Pretreatment patient education

Informed consent was taken from all patients. Before CT simulation, all the patients underwent a 20–30-min-long training session for 2 days with the Active Breathing Coordinator R2.0 (Elekta, Stockholm, Sweden) to enhance patient compliance and to determine individual mDIBH (levels set at 75% of maximum inspiratory capacity). Verbal instructions were given during the training process to motivate the patients to achieve a constant breathing pattern. BH was practiced at moderate deep inspiration until a steady and reproducible breathing pattern is reached. Patients with a comfortable BH duration of 20–25 s were considered eligible to undergo treatment with ABC–mDIBH.


Planning CT simulation scan was obtained using a GE Optima580WRT CT Simulator (GE Healthcare, Chicago, Illinois, USA). All patients were treated in supine position with both arms above the head, using a MEd-TecM350 breast board (Civco Radiotherapy, Orange City, Iowa, USA) with an inclination of 15°–30°. Radio-opaque wires were used to outline the palpable breast tissue, visible surgical scar, midline, and the mid-axillary line to assist in target delineation. ABC device was used for assisting mDIBH. A nose clip was used to ensure breathing through the mouth only. After acquiring a steady breathing pattern, two sets of CT images were acquired for each patient with a slice thickness of 3 mm. The first scan was acquired at mDIBH with ABC system which was used for actual treatment. This was followed by a second scan in FB. CT data were acquired superiorly from the infra-orbital margin, extending inferiorly till the L2 vertebral level.


For consistency, all contours were done by the same physician. The clinical target volume–breast and SCF + axilla were contoured as per the ESTRO consensus contouring guidelines.[12] A 0.5-cm margin was added around the clinical target volumes to generate the planning target volume (PTV) and were labeled as PTV-breast and PTV-SCF + axilla. PTV-combined was generated as the sum of PTV-breast and PTV-SCF + axilla. The delineated OARs included the ipsilateral and contralateral lung, heart, contralateral breast, spinal cord, esophagus, and the left anterior descending artery (LAD). The LAD was contoured using the cardiac contouring atlas for radiotherapy.[13]

Treatment planning

For consistency, all treatment plans were generated by the same medical physicist. Tomotherapy-direct and tomotherapy-helical plans were generated using Accuray Precision Treatment Planning Station (Version; California, USA). All the plans were optimized using 2.5-cm jaw and modulation factor of 2.2. Pitch for all Tomotherapy-Helical plans was 0.26 and 0.251 for all Tomotherapy-Direct plans. The dose calculation grid size was set to “fine” and final dose resolution to “high.” The optimization parameters were kept the same initially for both calculations and changed accordingly during optimization. The number of iterations for all plans was kept between 200 and 300.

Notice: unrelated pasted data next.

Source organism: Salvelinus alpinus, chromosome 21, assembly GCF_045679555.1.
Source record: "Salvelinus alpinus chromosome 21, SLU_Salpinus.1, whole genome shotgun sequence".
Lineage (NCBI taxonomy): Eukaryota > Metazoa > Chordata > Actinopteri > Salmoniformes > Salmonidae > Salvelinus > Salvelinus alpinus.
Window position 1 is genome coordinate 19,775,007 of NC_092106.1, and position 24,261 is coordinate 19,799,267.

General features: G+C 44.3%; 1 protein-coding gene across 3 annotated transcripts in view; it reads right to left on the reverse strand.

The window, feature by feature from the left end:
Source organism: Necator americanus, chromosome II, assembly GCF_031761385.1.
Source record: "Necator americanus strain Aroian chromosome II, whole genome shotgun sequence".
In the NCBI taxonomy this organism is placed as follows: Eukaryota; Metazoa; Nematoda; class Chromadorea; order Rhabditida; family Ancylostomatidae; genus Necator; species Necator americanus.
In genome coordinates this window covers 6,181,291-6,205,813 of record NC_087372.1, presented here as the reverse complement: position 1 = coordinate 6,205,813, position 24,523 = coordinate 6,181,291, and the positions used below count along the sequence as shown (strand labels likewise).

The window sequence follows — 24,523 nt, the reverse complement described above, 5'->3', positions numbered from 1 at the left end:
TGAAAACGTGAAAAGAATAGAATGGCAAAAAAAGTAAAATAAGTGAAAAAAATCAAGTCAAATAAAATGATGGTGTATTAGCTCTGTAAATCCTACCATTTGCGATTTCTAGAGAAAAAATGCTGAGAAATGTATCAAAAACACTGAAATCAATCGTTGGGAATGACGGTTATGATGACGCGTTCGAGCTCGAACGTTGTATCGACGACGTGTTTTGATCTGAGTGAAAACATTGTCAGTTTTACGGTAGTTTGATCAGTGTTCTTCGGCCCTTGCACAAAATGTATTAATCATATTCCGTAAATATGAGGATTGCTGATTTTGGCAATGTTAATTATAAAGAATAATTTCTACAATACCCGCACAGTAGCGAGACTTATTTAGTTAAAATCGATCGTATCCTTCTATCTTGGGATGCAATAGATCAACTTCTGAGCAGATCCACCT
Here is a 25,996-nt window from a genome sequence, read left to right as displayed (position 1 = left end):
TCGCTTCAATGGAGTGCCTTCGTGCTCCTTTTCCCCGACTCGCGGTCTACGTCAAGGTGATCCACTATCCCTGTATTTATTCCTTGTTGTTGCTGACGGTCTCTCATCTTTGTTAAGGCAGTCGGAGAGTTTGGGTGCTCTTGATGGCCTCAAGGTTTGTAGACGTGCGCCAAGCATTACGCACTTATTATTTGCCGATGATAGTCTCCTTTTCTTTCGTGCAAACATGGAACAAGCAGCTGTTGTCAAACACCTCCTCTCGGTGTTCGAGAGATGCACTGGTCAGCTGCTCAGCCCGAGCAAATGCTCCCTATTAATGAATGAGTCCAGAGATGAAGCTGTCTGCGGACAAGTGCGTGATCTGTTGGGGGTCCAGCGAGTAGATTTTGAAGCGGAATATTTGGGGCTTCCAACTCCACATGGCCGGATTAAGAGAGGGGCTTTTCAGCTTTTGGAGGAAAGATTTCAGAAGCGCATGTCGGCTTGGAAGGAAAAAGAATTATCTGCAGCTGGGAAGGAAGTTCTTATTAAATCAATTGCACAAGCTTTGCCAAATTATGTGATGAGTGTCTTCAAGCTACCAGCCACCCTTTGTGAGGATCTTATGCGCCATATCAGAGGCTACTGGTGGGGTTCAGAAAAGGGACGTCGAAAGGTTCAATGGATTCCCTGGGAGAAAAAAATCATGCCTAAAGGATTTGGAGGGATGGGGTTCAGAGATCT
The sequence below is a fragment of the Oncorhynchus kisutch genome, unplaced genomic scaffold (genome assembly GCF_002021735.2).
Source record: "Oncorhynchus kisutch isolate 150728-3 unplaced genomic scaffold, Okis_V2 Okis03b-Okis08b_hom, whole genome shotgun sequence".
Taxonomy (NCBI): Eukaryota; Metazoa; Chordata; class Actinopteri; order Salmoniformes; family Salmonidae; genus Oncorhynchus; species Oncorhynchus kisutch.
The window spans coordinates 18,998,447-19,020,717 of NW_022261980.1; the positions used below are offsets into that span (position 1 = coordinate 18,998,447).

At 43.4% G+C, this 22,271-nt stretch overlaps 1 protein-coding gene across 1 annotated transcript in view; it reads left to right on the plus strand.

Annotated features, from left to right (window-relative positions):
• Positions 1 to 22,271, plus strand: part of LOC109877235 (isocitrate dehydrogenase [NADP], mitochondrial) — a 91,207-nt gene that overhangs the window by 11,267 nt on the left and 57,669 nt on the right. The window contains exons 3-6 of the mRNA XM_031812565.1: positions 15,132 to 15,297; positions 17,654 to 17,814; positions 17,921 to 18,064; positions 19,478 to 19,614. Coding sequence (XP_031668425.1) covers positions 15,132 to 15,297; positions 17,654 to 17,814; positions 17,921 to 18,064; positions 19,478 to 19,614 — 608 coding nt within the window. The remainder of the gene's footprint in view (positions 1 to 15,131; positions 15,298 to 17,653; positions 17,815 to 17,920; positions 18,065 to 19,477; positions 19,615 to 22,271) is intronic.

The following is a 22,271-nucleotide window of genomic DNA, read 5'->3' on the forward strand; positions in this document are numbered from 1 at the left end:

Tomotherapy-direct planning

The paired tangential angles were chosen same as those of conventional linear accelerator. The beam angles were arranged to include PTV and minimize OARs. For PTV breast, a total of six angles were used. Medial tangential angles ranged from 315 to 340°, and lateral tangential angles ranged from 110 to 130°. A flash of 2 cm was given for two main tangential fields. For SCF, four angles were given. The angles ranged from 318 to 110°. To avoid field junction hotspot, a separation of one slice thickness, i.e. 3 mm, was given during the optimization. Adequate coverage was achieved in that slice [Figure 1].{Figure 1}

Tomotherapy-helical planning

To avoid the low-dose spillage to OARs, dose-limiting volumes for the right breast and lung were used and defined “exit only” during optimization. Unwanted spillage was avoided using a spill structure which was created by giving 1-cm margin from PTV [Figure 2].{Figure 2}

Forward IMRT planning

Three-dimensional conformal plans with forward IMRT field-in-field technique were generated in XIO planning station (version v. 5.10.02) (Elekta, Stockholm, Sweden). Tangential fields (medial tangent MT and lateral tangent LT) were given with photon energy ×6, while SCF fields which are given anteroposterior beams were a combination of ×6 and ×15. The weightages of the said beams were chosen such that lung doses were minimized and optimal coverage was achieved. One field-in-field beam (MT subfield) helped to reduce the hotspots and heart dose. Both set of beams were matched at the lower end of the head of clavicle. A dose of 40 Gy in 15 fractions was prescribed for each dose reference point for PTV breast and SCF [Figure 3].{Figure 3}

Statistical analysis

Statistical analysis was done using IBM SPSS 20.0 (SPSS Inc., Chicago, USA). To test the statistically significant comparison of parameters among the different external beam radiation therapy techniques, one-way ANOVA was applied for parametric data and Kruskall–Wallis test was applied for nonparametric data. Multiple comparison tests were done by using Bonferroni test. P <0.05 was considered to denote statistical significance.


The mean dosimetric parameters of the four techniques of radiation planning namely forward IMRT, forward IMRT with BH, tomotherapy direct, and tomotherapy helical for the ten patients are summarized in [Table 1] and [Table 2].{Table 1}{Table 2}

Target volumes